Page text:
#TucumanSedeProVida Un aspecto más para oponerse a la legalización del aborto:
El recorte más estricto de la libertad de conciencia individual y la prohibición total de la libertad de conciencia institucional.
— Wabit (@WabitRJM) June 28, 2018
On the other hand, following the Lower House vote more than 2,800 health professionals signed an agreement called #ContásConmigo (Count on Me), which states, “Our conscience demands that we not abandon those who need to abort, we respect their decisions without imposing our opinion, and we comply with the laws in place in a secular state that should value the interests of the people without imposing dogmas of faith.”
Más de 2800 profesionales de la salud de todo el país firmaron la carta ratificando su compromiso a respetar y cumplir los derechos de las mujeres. ¡Todavía estás a tiempo de sumarte!
Para firmar: https://t.co/LTMHcl7ELa pic.twitter.com/MTfL49BID0
— ELA (@EquipoELA) June 29, 2018
5. Access to abortion for girls 13-16 years old
The bill, as passed by the House, establishes that adolescents within this age, with informed consent, would be able to access abortion services. This proposal is backed by article 26 of the Civil Code, which talks about adolescents having the “aptitude to decide,” and the International Conventions on the Rights of Children, but has faced criticism in the Senate from those who support the requirement of parental consent for patients within this age group.
Lower House member Carmen Polledo summed-up this viewpoint well to a journalist in April, “a 13-year-old girl who can’t buy a beer on the corner will alone be able to ask for, without father or mother or mentor’s permission, an abortion.”
What happens if the bill is modified?
Both chambers of Congress must approve the same piece of legislation before it can be passed along to Macri’s desk and signed into law. Right now, the objections the the bill (as passed by the Lower House) are clearly numerous and varied. However, if the Senate agrees on modifications and passes a different version, the new piece of legislation would be sent back to the representatives for another vote. In short: it could be months before a final decision is made on abortion legislation. The Senate’s alterations must be made by August 1st, and the vote is scheduled to take place one week later.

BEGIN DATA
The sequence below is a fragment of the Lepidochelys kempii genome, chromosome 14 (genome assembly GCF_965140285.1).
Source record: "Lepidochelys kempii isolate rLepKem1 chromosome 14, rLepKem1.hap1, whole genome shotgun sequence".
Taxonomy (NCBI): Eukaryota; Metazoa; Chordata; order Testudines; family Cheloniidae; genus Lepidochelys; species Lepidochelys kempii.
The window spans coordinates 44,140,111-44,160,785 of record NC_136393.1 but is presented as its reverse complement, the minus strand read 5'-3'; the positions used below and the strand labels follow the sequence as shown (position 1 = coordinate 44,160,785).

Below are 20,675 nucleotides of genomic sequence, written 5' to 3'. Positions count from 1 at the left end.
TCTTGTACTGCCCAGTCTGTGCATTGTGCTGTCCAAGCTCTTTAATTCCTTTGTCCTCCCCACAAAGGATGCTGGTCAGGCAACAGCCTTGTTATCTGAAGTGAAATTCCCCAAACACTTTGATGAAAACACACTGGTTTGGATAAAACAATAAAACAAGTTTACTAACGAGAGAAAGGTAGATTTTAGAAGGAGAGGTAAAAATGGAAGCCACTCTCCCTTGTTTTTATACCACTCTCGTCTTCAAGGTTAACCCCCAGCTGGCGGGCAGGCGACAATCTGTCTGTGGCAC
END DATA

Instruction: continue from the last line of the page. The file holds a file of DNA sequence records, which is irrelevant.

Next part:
In tallying up the projected votes, important question is the conditionality of the Senators’ decisions. Some legislators want changes to the bill before they’ll vote “yes,” some have expressed a willingness to vote on whatever can pass, others have proposed changes but seem hesitant to thumbs-up any type of abortion bill. It’s difficult to tell where individuals lie on that spectrum, which complicates any kind of vote forecasting.
“I don’t agree with the bill, I am going to vote against it.” Caserio told La Nación, despite his laundry list of desired changes. On the flip-side, Gladys González (PRO-Buenos Aries) has made it clear that although she is in favor of modifications, her vote is not dependent on them.
Will anti-abortion legislators be swayed by a few tweaks to the bill passed by the Lower House, or are they acting in the name of political expedience–appearing to entertain a debate that has been pushed forward via massive social mobilization? Are these modifications meant to be sincere improvements, or a disingenuous attempt to delay an unfavorable piece of legislation past the point of relevancy? Either way, the road to legal abortion is full of twists, turns, and obstacles in the weeks ahead.